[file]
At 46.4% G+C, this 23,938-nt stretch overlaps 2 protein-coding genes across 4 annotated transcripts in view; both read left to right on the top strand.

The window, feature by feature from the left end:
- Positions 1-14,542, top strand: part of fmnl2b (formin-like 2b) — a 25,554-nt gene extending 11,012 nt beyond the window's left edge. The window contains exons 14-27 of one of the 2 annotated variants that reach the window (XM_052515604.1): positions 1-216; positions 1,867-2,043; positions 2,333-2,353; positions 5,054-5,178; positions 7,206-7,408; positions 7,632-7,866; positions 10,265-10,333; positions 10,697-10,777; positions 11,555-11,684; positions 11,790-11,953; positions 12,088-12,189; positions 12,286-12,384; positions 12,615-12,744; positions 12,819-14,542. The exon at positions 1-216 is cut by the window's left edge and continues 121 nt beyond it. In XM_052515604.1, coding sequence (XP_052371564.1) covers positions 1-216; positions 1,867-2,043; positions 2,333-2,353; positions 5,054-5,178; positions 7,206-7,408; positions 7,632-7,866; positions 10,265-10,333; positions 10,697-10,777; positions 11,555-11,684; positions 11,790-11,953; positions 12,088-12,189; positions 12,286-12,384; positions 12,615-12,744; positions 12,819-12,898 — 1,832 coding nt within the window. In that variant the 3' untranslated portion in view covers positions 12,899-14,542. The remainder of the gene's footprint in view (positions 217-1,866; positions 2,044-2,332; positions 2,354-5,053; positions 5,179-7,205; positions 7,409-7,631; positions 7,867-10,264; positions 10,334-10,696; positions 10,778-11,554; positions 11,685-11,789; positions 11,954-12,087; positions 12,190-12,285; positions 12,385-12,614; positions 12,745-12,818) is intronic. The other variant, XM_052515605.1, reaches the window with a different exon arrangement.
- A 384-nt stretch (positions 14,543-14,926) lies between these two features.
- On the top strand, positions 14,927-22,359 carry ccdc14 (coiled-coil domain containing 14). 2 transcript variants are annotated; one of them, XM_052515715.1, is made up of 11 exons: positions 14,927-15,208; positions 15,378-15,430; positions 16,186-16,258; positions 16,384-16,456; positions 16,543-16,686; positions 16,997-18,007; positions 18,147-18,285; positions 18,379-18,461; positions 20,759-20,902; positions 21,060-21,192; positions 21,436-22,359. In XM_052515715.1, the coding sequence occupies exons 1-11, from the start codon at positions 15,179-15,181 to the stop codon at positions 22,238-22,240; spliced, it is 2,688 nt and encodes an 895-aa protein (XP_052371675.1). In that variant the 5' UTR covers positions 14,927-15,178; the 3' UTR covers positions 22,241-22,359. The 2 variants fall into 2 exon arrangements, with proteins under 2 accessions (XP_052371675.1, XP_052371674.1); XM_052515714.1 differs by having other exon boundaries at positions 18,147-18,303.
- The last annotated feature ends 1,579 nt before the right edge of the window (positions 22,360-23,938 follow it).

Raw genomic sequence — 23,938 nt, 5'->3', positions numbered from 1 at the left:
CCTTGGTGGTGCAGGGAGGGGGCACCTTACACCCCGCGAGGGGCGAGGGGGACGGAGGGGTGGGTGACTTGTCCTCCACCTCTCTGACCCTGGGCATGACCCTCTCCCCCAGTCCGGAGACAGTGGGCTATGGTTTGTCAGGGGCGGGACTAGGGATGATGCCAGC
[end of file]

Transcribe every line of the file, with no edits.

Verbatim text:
At 46.4% G+C, this 23,938-nt stretch overlaps 2 protein-coding genes across 4 annotated transcripts in view; both read left to right on the top strand.

The window, feature by feature from the left end:
- Positions 1-14,542, top strand: part of fmnl2b (formin-like 2b) — a 25,554-nt gene extending 11,012 nt beyond the window's left edge. The window contains exons 14-27 of one of the 2 annotated variants that reach the window (XM_052515604.1): positions 1-216; positions 1,867-2,043; positions 2,333-2,353; positions 5,054-5,178; positions 7,206-7,408; positions 7,632-7,866; positions 10,265-10,333; positions 10,697-10,777; positions 11,555-11,684; positions 11,790-11,953; positions 12,088-12,189; positions 12,286-12,384; positions 12,615-12,744; positions 12,819-14,542. The exon at positions 1-216 is cut by the window's left edge and continues 121 nt beyond it. In XM_052515604.1, coding sequence (XP_052371564.1) covers positions 1-216; positions 1,867-2,043; positions 2,333-2,353; positions 5,054-5,178; positions 7,206-7,408; positions 7,632-7,866; positions 10,265-10,333; positions 10,697-10,777; positions 11,555-11,684; positions 11,790-11,953; positions 12,088-12,189; positions 12,286-12,384; positions 12,615-12,744; positions 12,819-12,898 — 1,832 coding nt within the window. In that variant the 3' untranslated portion in view covers positions 12,899-14,542. The remainder of the gene's footprint in view (positions 217-1,866; positions 2,044-2,332; positions 2,354-5,053; positions 5,179-7,205; positions 7,409-7,631; positions 7,867-10,264; positions 10,334-10,696; positions 10,778-11,554; positions 11,685-11,789; positions 11,954-12,087; positions 12,190-12,285; positions 12,385-12,614; positions 12,745-12,818) is intronic. The other variant, XM_052515605.1, reaches the window with a different exon arrangement.
- A 384-nt stretch (positions 14,543-14,926) lies between these two features.
- On the top strand, positions 14,927-22,359 carry ccdc14 (coiled-coil domain containing 14). 2 transcript variants are annotated; one of them, XM_052515715.1, is made up of 11 exons: positions 14,927-15,208; positions 15,378-15,430; positions 16,186-16,258; positions 16,384-16,456; positions 16,543-16,686; positions 16,997-18,007; positions 18,147-18,285; positions 18,379-18,461; positions 20,759-20,902; positions 21,060-21,192; positions 21,436-22,359. In XM_052515715.1, the coding sequence occupies exons 1-11, from the start codon at positions 15,179-15,181 to the stop codon at positions 22,238-22,240; spliced, it is 2,688 nt and encodes an 895-aa protein (XP_052371675.1). In that variant the 5' UTR covers positions 14,927-15,178; the 3' UTR covers positions 22,241-22,359. The 2 variants fall into 2 exon arrangements, with proteins under 2 accessions (XP_052371675.1, XP_052371674.1); XM_052515714.1 differs by having other exon boundaries at positions 18,147-18,303.
- The last annotated feature ends 1,579 nt before the right edge of the window (positions 22,360-23,938 follow it).

Raw genomic sequence — 23,938 nt, 5'->3', positions numbered from 1 at the left:
CCTTGGTGGTGCAGGGAGGGGGCACCTTACACCCCGCGAGGGGCGAGGGGGACGGAGGGGTGGGTGACTTGTCCTCCACCTCTCTGACCCTGGGCATGACCCTCTCCCCCAGTCCGGAGACAGTGGGCTATGGTTTGTCAGGGGCGGGACTAGGGATGATGCCAGC